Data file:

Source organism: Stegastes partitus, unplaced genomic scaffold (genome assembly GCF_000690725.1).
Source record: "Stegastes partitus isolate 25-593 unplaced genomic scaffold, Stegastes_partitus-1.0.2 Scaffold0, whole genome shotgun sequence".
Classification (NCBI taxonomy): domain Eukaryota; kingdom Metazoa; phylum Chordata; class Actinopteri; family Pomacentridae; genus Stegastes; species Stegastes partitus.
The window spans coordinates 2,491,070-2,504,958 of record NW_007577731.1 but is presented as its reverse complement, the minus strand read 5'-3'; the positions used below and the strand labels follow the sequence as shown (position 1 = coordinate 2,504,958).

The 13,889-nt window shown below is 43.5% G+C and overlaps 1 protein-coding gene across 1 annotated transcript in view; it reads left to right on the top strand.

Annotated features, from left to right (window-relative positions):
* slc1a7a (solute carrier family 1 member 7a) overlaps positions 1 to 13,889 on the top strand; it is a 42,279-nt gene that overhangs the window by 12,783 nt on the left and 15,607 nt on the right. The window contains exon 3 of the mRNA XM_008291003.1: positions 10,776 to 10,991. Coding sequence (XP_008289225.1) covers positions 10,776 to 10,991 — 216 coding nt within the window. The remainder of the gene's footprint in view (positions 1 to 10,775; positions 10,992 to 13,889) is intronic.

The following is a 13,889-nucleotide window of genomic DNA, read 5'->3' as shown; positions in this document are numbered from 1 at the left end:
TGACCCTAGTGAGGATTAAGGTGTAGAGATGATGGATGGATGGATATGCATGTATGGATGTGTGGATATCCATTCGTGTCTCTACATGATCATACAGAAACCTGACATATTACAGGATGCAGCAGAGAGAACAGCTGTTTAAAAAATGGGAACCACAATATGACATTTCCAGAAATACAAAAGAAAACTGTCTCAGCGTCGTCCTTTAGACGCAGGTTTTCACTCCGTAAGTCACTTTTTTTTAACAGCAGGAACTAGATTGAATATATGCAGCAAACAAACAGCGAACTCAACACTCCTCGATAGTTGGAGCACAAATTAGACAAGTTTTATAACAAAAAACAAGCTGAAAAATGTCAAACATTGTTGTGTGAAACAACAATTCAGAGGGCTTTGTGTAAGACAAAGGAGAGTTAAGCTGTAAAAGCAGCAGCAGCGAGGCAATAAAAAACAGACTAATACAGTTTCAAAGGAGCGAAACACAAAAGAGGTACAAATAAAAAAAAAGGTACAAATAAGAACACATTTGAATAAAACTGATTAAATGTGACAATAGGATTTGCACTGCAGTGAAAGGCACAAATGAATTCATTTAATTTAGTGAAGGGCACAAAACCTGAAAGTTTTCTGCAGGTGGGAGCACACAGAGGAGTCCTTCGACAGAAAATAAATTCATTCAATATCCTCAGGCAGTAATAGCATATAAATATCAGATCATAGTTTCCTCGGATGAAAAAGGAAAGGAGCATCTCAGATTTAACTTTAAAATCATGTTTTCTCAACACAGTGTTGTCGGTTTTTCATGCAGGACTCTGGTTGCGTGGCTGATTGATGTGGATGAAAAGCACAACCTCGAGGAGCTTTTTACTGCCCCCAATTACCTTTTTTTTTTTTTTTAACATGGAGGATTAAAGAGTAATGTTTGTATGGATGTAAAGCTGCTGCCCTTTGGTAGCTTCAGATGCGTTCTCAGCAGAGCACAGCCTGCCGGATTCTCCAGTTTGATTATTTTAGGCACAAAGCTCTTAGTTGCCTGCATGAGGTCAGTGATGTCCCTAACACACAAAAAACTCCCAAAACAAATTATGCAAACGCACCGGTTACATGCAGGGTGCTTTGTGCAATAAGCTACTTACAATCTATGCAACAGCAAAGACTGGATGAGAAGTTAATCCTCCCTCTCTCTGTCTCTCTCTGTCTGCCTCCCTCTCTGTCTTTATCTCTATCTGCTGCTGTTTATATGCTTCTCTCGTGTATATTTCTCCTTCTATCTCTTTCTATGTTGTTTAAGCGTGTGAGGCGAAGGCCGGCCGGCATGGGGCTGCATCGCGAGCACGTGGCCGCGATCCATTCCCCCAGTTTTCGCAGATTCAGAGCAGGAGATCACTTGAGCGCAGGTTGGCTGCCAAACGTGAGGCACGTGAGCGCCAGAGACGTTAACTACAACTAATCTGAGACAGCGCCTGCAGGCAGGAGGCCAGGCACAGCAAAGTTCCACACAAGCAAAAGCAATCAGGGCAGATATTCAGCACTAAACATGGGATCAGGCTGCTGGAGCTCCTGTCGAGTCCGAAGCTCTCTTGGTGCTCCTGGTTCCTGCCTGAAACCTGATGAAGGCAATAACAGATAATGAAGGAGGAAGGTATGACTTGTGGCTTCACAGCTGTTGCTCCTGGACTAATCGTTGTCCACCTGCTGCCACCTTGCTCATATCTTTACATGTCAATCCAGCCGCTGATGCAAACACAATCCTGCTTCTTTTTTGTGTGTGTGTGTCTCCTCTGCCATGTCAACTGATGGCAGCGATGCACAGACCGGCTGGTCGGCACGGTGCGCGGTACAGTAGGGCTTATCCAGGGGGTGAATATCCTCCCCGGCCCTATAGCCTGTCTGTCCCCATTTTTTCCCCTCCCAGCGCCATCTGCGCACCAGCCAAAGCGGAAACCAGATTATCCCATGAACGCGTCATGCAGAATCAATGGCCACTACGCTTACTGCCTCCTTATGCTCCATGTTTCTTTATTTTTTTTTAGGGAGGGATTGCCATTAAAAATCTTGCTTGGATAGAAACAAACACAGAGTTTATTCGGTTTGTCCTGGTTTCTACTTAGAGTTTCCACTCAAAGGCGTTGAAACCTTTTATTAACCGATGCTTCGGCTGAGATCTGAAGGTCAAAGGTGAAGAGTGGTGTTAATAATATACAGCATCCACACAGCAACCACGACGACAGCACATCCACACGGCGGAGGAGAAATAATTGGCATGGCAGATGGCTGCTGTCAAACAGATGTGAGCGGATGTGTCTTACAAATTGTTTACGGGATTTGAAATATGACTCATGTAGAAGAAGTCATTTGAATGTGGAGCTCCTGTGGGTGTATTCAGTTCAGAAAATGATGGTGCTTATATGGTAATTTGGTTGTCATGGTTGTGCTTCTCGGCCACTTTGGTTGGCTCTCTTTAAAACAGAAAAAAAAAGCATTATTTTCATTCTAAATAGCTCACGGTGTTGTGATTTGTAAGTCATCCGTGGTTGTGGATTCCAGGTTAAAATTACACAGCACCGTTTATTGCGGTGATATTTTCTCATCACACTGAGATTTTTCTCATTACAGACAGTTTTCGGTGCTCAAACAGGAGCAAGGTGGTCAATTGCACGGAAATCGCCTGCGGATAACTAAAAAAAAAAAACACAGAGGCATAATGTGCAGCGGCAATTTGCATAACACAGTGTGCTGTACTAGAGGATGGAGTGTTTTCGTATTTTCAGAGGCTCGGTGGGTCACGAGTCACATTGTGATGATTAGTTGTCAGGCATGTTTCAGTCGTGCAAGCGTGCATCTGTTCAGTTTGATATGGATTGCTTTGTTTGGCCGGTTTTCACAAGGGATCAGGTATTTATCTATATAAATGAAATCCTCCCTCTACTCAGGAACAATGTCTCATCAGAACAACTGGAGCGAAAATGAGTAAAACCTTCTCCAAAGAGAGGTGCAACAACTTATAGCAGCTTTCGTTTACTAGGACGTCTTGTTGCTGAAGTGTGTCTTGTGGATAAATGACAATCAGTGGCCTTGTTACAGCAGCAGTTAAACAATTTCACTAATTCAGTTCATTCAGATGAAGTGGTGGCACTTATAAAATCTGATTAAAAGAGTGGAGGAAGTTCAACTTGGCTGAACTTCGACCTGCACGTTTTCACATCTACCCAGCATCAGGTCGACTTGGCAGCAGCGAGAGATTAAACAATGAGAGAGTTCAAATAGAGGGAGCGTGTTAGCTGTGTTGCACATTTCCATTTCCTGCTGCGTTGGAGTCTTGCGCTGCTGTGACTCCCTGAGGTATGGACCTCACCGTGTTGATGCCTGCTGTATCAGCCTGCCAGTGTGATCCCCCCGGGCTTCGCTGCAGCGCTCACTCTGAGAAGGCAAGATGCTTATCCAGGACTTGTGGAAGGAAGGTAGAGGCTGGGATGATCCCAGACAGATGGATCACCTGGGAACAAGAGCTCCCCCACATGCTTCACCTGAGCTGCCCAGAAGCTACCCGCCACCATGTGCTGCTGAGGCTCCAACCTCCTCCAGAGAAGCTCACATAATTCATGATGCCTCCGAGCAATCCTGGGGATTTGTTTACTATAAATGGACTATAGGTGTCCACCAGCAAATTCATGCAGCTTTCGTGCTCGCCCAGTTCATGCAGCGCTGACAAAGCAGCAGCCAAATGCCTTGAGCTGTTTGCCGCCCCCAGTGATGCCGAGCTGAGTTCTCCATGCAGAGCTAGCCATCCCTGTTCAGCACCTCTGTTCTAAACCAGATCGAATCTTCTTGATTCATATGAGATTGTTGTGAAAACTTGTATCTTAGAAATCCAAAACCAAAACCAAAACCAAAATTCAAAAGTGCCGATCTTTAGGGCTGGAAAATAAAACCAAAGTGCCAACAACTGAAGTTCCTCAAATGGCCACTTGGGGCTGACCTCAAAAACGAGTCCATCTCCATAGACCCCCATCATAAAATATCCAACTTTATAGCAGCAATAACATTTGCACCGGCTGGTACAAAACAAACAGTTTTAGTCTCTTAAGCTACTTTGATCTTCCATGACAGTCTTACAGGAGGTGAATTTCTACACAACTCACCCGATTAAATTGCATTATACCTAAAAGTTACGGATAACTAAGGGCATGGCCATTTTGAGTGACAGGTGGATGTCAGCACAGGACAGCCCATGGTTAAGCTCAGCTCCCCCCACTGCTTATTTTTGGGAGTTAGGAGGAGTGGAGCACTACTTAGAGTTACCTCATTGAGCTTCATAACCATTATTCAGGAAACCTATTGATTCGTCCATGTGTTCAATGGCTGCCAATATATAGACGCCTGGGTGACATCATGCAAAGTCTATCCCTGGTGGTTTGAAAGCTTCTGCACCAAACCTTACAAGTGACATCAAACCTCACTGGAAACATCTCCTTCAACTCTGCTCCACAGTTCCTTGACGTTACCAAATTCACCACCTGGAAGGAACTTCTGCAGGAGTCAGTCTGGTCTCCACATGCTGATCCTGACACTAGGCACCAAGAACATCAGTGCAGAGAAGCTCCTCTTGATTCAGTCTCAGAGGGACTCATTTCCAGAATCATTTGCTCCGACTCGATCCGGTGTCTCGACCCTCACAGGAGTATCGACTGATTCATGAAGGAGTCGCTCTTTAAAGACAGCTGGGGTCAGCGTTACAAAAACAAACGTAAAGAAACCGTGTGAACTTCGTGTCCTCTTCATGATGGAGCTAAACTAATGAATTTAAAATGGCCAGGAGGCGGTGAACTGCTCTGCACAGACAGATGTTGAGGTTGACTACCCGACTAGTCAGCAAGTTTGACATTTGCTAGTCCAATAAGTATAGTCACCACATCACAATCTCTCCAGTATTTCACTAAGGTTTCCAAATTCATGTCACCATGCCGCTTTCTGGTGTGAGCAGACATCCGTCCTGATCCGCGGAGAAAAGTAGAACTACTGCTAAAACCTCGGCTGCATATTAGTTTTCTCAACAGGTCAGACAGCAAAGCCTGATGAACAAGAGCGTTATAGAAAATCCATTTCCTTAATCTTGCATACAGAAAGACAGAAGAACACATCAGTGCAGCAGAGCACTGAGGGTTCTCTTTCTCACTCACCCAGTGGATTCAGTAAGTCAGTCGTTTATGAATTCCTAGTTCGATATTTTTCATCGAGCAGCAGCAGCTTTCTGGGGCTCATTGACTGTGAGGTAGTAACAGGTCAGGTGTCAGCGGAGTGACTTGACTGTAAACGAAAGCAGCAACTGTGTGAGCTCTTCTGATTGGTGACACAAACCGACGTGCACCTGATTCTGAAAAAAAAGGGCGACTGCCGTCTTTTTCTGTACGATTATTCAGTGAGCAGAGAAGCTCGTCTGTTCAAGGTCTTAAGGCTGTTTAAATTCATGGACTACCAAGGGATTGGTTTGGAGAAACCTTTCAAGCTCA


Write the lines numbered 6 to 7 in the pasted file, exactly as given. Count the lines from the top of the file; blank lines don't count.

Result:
Annotated features, from left to right (window-relative positions):
* slc1a7a (solute carrier family 1 member 7a) overlaps positions 1 to 13,889 on the top strand; it is a 42,279-nt gene that overhangs the window by 12,783 nt on the left and 15,607 nt on the right. The window contains exon 3 of the mRNA XM_008291003.1: positions 10,776 to 10,991. Coding sequence (XP_008289225.1) covers positions 10,776 to 10,991 — 216 coding nt within the window. The remainder of the gene's footprint in view (positions 1 to 10,775; positions 10,992 to 13,889) is intronic.